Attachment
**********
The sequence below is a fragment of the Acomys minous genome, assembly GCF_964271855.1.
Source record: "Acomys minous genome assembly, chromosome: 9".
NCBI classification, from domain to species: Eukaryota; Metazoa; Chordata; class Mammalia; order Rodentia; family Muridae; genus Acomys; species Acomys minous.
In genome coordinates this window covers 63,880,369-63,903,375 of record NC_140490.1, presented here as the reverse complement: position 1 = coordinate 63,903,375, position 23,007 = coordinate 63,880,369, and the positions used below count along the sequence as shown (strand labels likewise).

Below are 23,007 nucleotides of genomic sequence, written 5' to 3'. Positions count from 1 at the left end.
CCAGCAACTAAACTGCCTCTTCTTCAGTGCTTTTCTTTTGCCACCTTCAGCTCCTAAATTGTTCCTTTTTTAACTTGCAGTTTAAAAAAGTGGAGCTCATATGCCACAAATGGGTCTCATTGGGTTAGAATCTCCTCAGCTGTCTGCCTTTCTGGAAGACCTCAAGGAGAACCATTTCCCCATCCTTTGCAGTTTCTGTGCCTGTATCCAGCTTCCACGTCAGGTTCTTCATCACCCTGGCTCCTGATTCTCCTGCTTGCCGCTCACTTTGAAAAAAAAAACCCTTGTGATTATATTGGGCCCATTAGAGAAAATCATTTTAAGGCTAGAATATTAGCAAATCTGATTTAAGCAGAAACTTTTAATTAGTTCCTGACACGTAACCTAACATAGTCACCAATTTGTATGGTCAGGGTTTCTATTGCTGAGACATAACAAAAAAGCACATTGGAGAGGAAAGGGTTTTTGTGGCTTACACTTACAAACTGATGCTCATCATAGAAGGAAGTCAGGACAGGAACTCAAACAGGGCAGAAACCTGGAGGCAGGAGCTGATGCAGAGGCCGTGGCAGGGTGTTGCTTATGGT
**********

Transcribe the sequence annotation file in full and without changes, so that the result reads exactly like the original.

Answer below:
The sequence below is a fragment of the Acomys minous genome, assembly GCF_964271855.1.
Source record: "Acomys minous genome assembly, chromosome: 9".
NCBI classification, from domain to species: Eukaryota; Metazoa; Chordata; class Mammalia; order Rodentia; family Muridae; genus Acomys; species Acomys minous.
In genome coordinates this window covers 63,880,369-63,903,375 of record NC_140490.1, presented here as the reverse complement: position 1 = coordinate 63,903,375, position 23,007 = coordinate 63,880,369, and the positions used below count along the sequence as shown (strand labels likewise).

Below are 23,007 nucleotides of genomic sequence, written 5' to 3'. Positions count from 1 at the left end.
CCAGCAACTAAACTGCCTCTTCTTCAGTGCTTTTCTTTTGCCACCTTCAGCTCCTAAATTGTTCCTTTTTTAACTTGCAGTTTAAAAAAGTGGAGCTCATATGCCACAAATGGGTCTCATTGGGTTAGAATCTCCTCAGCTGTCTGCCTTTCTGGAAGACCTCAAGGAGAACCATTTCCCCATCCTTTGCAGTTTCTGTGCCTGTATCCAGCTTCCACGTCAGGTTCTTCATCACCCTGGCTCCTGATTCTCCTGCTTGCCGCTCACTTTGAAAAAAAAAACCCTTGTGATTATATTGGGCCCATTAGAGAAAATCATTTTAAGGCTAGAATATTAGCAAATCTGATTTAAGCAGAAACTTTTAATTAGTTCCTGACACGTAACCTAACATAGTCACCAATTTGTATGGTCAGGGTTTCTATTGCTGAGACATAACAAAAAAGCACATTGGAGAGGAAAGGGTTTTTGTGGCTTACACTTACAAACTGATGCTCATCATAGAAGGAAGTCAGGACAGGAACTCAAACAGGGCAGAAACCTGGAGGCAGGAGCTGATGCAGAGGCCGTGGCAGGGTGTTGCTTATGGT